A Fife loner who allegedly planned to attack a mosque spent his days boozing and researching far right politics, he told his trial.
Sam Imrie,24, told jurors how he became interested in extremist politics after leaving school at just 14 and suffering an assault which left him with Post Traumatic Stress Disorder (PTSD).
Imrie told his lawyer Jim Keegan QC he became interested in why there were so many Islamic terrorism attacks taking place as he grew up.
He said he turned to online forum 8Chan as he did not believe anybody in the mainstream media was properly discussing the reasons for the attacks.
Imrie, of Glenrothes, said he studied so-called “red pill” content on the website, giving far right wing explanations about attacks.
He said this led him to “manifestos” written by mass murderers Anders Breivik and Brenton Tarrant, who he called a “hero”.
He said he went onto to download “tens of thousands” of far right wing images including a video made by Tarrant of him killing dozens of people at mosques in Christchurch.
He also said as he was becoming interested in far right wing politics, he was spending his days drinking and not socialising with people.
He had left school at 14, developed PTSD after being assaulted and self harmed.
Didn’t care if he lived or died
Imrie told Edinburgh High Court he was never serious about carrying out a terrorism attack on a mosque in Glenrothes – one of the key charges against him.
When Mr Keegan asked Imrie whether he came to idolise Breivik and Tarrant, Imrie replied: “I think in some ways maybe.”
He said of Tarrant: “He just mass murdered people and he made it look like a big joke and that was how I was living my life.”
He went on: “I wasn’t really caring if I lived or died.
“I was just trying to offend people with my posts online.
“I was at a point in my life really when everybody my age had jobs, had got their own houses, had got married and even had kids.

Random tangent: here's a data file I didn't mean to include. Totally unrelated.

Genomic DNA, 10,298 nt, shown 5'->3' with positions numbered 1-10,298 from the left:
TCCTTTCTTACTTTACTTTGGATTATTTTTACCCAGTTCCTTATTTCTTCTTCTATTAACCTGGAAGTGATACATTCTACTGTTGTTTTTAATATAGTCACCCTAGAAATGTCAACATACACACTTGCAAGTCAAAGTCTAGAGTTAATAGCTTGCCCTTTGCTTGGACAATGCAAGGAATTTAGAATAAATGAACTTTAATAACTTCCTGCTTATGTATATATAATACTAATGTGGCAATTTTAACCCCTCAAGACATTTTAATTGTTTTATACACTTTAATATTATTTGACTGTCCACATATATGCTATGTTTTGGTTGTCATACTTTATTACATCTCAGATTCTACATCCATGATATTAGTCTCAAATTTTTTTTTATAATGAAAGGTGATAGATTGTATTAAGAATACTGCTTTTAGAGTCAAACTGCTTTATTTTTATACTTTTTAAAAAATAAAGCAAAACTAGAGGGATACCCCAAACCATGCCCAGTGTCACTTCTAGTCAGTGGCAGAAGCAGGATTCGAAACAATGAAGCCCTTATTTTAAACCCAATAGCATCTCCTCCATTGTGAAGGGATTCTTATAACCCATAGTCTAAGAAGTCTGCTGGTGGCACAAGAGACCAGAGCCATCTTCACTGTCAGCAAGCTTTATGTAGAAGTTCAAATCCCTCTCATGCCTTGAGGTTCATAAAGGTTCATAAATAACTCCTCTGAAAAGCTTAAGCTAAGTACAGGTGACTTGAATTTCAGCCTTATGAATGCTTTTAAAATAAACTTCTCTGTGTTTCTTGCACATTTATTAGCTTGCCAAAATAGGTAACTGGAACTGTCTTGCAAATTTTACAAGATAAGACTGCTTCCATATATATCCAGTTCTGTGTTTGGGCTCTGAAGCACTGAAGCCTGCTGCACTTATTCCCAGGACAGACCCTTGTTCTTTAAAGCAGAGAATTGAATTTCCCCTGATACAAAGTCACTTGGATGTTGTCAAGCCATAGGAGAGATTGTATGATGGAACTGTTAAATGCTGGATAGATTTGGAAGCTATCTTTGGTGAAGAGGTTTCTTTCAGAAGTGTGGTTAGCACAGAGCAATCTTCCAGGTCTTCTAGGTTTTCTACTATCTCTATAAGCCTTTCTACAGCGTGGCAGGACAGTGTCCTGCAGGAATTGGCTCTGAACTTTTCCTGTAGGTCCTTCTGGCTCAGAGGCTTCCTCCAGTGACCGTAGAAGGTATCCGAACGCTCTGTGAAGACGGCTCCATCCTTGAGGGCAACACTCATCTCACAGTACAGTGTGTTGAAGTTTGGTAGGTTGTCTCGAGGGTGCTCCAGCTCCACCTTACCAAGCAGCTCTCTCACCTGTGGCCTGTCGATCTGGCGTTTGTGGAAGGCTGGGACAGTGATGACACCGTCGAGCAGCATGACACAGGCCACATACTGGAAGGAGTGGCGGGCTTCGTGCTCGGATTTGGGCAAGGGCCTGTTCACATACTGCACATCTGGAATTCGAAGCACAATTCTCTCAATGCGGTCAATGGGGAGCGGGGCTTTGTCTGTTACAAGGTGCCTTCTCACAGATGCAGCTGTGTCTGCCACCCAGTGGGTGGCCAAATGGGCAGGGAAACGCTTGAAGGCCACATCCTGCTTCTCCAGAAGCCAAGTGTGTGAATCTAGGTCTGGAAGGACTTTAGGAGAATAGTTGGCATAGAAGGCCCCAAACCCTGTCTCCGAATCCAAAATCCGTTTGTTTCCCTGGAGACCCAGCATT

“I was living like a 12-year-old really, just drinking everyday.”
Christchurch murders ‘deserved’
Imrie was giving evidence on the ninth day of proceedings against him. He denies terrorism and other charges.
He said he believed at the time he watched footage of the March 2019 attacks, which resulted in 51 deaths, Tarrant was justified in his actions.
He told prosecutor Lisa Gillespie QC: “I believed at the time that they deserved it.”
Ms Gillespie said: “People praying at a mosque deserved to be shot?”
Imrie replied: “Yeah. I believed it.”
The advocate depute replied: “It was a horrific video?”
Imrie replied: “Yeah. I didn’t think it was horrific back then.”
Ms Gillespie then asked Imrie: “You consider Brenton Tarrant to be a hero?”
The accused replied: “Yeah. I think I did.”
Search for ‘like-minded’ people
He said he spent most of his time playing computer games on his X Box and played “hundreds of games” which focused on “killing people.”
Imrie told the court that he became interested in the Nazis after playing the military game Call of Duty.
This led to his research into terrorist attacks.
“I just wanted to find like-minded people who were questioning about why it was happening and why nobody was speaking about it.
“They were talking about Islamic terrorism.
“They were saying that all Muslims were responsible and they were all playing their part. I believed it.”
He said: “It just made me hate Muslims really.”
Drunken postings intended to shock
Imrie told the court that he later became involved with a group called FashWave Artists on Telegram, a mobile phone instant messaging app where he posted far right wing images.
He said he was pretending to fellow users on the group that the footage showed him burning down a mosque.
He said: “I just wanted to put it online and shock them.
“I wanted something to do in my otherwise boring life.
“I would get drunk, post stupid things online.
“I’d regret them and then I would sober up and delete it.”
Earlier in the trial, jurors heard how police officers who searched Imrie’s bedroom found a number of offensive weapons which prosecutors claim could be of use to somebody planning a terrorism attack.
Imrie said he bought the weapons “legally” because he was interested in collecting them.
The court has also heard that a computer belonging to Imrie contained extreme pornographic images of mutilated women.
Mr Keegan asked: “Did you download any of it?”
Imrie replied: “Yeah, videos of people being killed.
“It used to keep me in a mindset of being depressed because I used to think that this is what happened in the real world.
“It used to keep me in a low dark place.”
‘My life is destroyed’
He said he now feels “sick” about his social media messages and did not mean them.
Denying he intended to carry out acts of violence or damage to property, he said if anyone else was inspired by his rhetoric to do so he would, “Probably kill myself.”
He added: “My life is destroyed forever because of this.”
Imrie denies all nine charges against him including those related to planning a terror attack in Fife, fireraising, possession of child abuse material and extreme pornography and driving offences.
The trial, before judge Lord Mulholland, continues.